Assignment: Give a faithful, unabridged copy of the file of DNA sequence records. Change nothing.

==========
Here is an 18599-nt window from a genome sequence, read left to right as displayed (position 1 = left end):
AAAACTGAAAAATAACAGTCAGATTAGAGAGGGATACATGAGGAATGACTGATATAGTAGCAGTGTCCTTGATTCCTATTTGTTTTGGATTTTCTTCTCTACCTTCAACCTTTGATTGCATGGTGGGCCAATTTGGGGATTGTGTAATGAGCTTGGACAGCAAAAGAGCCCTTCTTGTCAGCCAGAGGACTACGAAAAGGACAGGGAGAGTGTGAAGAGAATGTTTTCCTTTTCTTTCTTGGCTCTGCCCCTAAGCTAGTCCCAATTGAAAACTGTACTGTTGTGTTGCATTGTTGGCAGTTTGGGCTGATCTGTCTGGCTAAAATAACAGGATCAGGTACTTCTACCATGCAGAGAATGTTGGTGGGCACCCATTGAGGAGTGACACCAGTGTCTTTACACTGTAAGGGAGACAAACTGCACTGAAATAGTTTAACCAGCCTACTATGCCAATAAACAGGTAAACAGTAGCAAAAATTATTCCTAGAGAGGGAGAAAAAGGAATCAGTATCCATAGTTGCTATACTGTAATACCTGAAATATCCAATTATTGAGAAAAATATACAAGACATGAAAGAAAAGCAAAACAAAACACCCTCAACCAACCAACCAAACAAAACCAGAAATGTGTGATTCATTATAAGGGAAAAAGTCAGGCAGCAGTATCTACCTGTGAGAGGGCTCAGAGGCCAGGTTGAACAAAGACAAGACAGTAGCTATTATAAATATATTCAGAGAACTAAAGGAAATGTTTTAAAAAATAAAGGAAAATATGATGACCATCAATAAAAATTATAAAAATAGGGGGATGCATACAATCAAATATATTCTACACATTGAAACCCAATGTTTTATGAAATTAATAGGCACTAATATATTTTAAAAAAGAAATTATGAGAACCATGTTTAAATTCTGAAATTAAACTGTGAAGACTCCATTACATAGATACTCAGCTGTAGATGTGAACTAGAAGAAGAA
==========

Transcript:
Here is an 18599-nt window from a genome sequence, read left to right as displayed (position 1 = left end):
AAAACTGAAAAATAACAGTCAGATTAGAGAGGGATACATGAGGAATGACTGATATAGTAGCAGTGTCCTTGATTCCTATTTGTTTTGGATTTTCTTCTCTACCTTCAACCTTTGATTGCATGGTGGGCCAATTTGGGGATTGTGTAATGAGCTTGGACAGCAAAAGAGCCCTTCTTGTCAGCCAGAGGACTACGAAAAGGACAGGGAGAGTGTGAAGAGAATGTTTTCCTTTTCTTTCTTGGCTCTGCCCCTAAGCTAGTCCCAATTGAAAACTGTACTGTTGTGTTGCATTGTTGGCAGTTTGGGCTGATCTGTCTGGCTAAAATAACAGGATCAGGTACTTCTACCATGCAGAGAATGTTGGTGGGCACCCATTGAGGAGTGACACCAGTGTCTTTACACTGTAAGGGAGACAAACTGCACTGAAATAGTTTAACCAGCCTACTATGCCAATAAACAGGTAAACAGTAGCAAAAATTATTCCTAGAGAGGGAGAAAAAGGAATCAGTATCCATAGTTGCTATACTGTAATACCTGAAATATCCAATTATTGAGAAAAATATACAAGACATGAAAGAAAAGCAAAACAAAACACCCTCAACCAACCAACCAAACAAAACCAGAAATGTGTGATTCATTATAAGGGAAAAAGTCAGGCAGCAGTATCTACCTGTGAGAGGGCTCAGAGGCCAGGTTGAACAAAGACAAGACAGTAGCTATTATAAATATATTCAGAGAACTAAAGGAAATGTTTTAAAAAATAAAGGAAAATATGATGACCATCAATAAAAATTATAAAAATAGGGGGATGCATACAATCAAATATATTCTACACATTGAAACCCAATGTTTTATGAAATTAATAGGCACTAATATATTTTAAAAAAGAAATTATGAGAACCATGTTTAAATTCTGAAATTAAACTGTGAAGACTCCATTACATAGATACTCAGCTGTAGATGTGAACTAGAAGAAGAA